when is golytlely contraindicated with patients that have a GI obstruction, gastric retention bowel perferation toxic colitis and megacolon
skin prep before surgery must be shaved at the surgical site and washed with hibiclens
factors influencing latex allergies history of anaphylic reaction of unknown etiology, multiple surgical procedures food allergies specically to kiwi bananas avacados and chestnuts, a job with daily exposure to latex history of reactions to latex ,allergy to pinsettias allergies and asthma
what do you do if the patient is suspected or have a known latex allergy all latex is avoided, place a med alert breacelet on patients wrist and clearly flag the patients status clearly in chart
what is the rationale for using a inspirometer to promote adequate lung expansion to prevent atelectasis
thrombus an accumulation of platelets, fibrin, clotting factors and cellular elements in the blood attached to the anterior wall of a vessel sometimes occuring in the lumen
embolus a dislodged thrombus that can travel to the heart brain lungs where the vessel can be occluded
infarct localized necrosis
preoperative medication reduces the patients anxiety and decreases the amount of anesthesia needed and reduces respiratory tract infections
barbiturates and tranquilizers that are sometimes given phenobarbital and vailium are sometimes given
anticholinergics dries up secretions and reduces spasms of the smooth muscles
atropine anticholinergic
the 4 C's of anticholinergics are can't see, Can't pee, can't spit, can't shit
opiod analgesics meperidine and morphine is given in a pca pump and only the patient is allowed to administer
benzodiazepines midazolam(versed, valium and ativan) monitor for respiratory depression, hypotension and drowsiness and lack of coordination
opioid analgesics morphine (mscotin) and fentanyl citrate monitor for respiratory depression nausea and vomiting orthostatic hypotension and pruritus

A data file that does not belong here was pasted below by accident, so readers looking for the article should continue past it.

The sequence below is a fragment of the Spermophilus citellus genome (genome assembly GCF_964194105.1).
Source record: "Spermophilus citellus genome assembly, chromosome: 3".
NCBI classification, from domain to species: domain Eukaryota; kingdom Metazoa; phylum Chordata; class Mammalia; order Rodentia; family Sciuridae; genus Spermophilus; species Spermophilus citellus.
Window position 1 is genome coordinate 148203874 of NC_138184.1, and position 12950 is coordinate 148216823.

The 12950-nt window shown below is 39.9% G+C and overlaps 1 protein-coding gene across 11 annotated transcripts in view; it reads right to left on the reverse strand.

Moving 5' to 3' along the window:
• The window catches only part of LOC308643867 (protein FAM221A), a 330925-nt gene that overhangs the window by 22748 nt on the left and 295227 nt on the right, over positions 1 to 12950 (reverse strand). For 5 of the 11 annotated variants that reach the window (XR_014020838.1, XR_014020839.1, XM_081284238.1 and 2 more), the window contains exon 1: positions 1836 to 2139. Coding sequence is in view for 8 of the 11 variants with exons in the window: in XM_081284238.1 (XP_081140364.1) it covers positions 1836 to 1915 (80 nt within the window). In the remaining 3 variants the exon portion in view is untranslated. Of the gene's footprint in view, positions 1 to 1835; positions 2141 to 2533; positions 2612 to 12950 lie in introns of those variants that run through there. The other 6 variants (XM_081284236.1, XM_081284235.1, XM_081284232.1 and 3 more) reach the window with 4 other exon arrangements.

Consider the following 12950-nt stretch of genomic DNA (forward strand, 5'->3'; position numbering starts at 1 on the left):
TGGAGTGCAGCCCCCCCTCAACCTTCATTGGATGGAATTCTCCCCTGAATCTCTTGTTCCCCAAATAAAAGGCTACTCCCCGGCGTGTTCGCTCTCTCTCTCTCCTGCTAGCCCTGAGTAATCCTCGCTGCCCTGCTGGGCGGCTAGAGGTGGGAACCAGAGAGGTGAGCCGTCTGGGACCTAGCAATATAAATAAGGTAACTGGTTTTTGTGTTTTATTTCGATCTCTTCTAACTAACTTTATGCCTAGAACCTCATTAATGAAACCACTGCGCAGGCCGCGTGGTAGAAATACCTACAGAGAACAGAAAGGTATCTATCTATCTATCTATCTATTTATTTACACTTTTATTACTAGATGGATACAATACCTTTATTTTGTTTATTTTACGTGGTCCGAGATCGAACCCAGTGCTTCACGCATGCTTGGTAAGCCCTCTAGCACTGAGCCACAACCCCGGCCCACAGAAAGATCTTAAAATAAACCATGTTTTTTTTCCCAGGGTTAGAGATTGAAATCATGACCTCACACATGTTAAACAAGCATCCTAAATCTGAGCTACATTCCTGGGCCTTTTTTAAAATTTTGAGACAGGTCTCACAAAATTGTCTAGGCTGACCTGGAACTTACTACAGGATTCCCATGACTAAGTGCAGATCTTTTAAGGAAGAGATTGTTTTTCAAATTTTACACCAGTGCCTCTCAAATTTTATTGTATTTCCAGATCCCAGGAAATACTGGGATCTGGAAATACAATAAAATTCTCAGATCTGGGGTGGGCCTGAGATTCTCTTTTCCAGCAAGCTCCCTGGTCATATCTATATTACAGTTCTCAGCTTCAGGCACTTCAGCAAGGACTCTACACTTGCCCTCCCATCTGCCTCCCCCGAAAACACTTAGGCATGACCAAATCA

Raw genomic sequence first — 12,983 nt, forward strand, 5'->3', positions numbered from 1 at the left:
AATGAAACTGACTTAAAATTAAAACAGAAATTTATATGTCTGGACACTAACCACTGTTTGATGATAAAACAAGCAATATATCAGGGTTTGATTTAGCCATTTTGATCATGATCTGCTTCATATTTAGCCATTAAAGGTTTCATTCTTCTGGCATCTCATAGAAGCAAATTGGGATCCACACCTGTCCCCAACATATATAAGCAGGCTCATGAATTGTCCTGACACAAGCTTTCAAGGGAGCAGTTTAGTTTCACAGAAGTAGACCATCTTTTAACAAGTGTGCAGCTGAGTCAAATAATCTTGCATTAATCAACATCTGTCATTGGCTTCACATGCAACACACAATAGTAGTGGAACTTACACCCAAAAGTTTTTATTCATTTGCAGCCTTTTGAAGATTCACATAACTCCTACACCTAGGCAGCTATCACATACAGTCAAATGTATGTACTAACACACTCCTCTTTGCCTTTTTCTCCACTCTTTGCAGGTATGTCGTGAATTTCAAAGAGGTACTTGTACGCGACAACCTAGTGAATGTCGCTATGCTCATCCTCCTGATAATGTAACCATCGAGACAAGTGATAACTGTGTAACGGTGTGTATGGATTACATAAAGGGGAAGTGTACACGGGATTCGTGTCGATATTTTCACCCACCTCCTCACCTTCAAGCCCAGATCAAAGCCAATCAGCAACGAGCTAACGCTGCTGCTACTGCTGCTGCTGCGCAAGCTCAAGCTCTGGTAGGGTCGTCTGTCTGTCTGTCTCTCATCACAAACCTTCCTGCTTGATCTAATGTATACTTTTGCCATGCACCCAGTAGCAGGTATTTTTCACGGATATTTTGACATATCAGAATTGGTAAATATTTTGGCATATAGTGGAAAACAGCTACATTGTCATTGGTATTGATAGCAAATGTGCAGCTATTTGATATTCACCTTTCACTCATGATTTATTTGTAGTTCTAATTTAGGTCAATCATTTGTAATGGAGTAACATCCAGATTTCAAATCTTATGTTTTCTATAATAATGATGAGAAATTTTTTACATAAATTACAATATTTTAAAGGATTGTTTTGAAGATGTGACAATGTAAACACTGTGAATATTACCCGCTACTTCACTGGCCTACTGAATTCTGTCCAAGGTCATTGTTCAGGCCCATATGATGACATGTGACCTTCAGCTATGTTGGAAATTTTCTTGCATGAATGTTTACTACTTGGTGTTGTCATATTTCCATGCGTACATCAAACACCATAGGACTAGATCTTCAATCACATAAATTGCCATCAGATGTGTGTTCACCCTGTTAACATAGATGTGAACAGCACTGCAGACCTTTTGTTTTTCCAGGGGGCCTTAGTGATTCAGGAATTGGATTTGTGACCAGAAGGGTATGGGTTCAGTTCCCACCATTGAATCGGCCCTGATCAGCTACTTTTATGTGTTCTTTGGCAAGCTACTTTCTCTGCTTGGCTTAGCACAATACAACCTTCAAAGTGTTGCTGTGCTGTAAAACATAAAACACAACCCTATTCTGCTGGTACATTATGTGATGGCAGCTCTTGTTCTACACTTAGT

anticholinergics atropine sulfate, transcop patch robinul monitor for confusion restlessness and tachycardia
NSAIDS ibuprofen, advil, motrin,
the antagonist for opioids is narcan
the antagonist for tylenol mucomyst acetylcoline
stageI begins with anesthetic agents
stageII begins with loss of consciousness and ends with the onset of regular breathing and loss of eyelid reflexes (excitement and delirium phase)
stageIII begins with the onset of regular breathing and ends if respirations cease (operative or surgical phase)
stage IV begins with the cessation of respirations and must be avoided or it will necessitate CPR and may lead to death
the induction phase the induction of anesthestic agents and intubation
the maintenance phase positioning the patient skin prep and performing the surgery
the emergence phase decreasing anethetics and the patient begins to awaken
regional anesthesia loss of sensation in body part does not lose consciousness but is usually sedated
local anesthesia loss of sensation at the intended site
conscious sedation the administration of drugs that supress the CNS or provide analgesia to relieve anxiety or provide amnesia
immediate post operative observations and interventions are follow the ABC's of of airway, breathing, consciousness,circulation and systems
how often do you assess a patients vitals every 15 minutes during the recovery phase and monitor respirations and GI functions
signs of hypovolemic shock a drop in BP rise in pulse/thready, cool clammy skin and reduced urinary output and restlessness
dehiscence the separation of a surgical incision or rupture of a wound
evisceration protrusion of an internal organ through a wound or surgical incision
cachexia ill health malnutrition and wasting as a result of a chronic illness
to ese pressure on the incision support the surgical site with a pillow, rolled blanket or the heel of the hand
acute pain subesides with in 24-48 hours
objective pain factors signs that the body is responding to pain change in vital signs restlessness diaphoresis and pallor
subjective signs of pain pain is what the patient tells you it is moaning, grimmacing favoring body area
venous stasis a disorder in which the normal flow of fluid through a vesselof the body is slowed or halted is the underlying cause of thrombus formation
early ambulation assists in restoring GI activity
paralytic ileus a decrease or absence of intestinal peristalsis that may occur after abdominal surgery peritoneal trauma severe metaolic disease or other disorders
most common side effect of opioids constipation adverse side effect respiratory depression
opioids bind to receptor sites in the brain
NSAIDS supress part of the antiinflammatory path way
most common side effect of NSAIDS GI bleeding adverse effect is induction of asthma
the post op coctail versed and fentanyl
Created by: sonjasig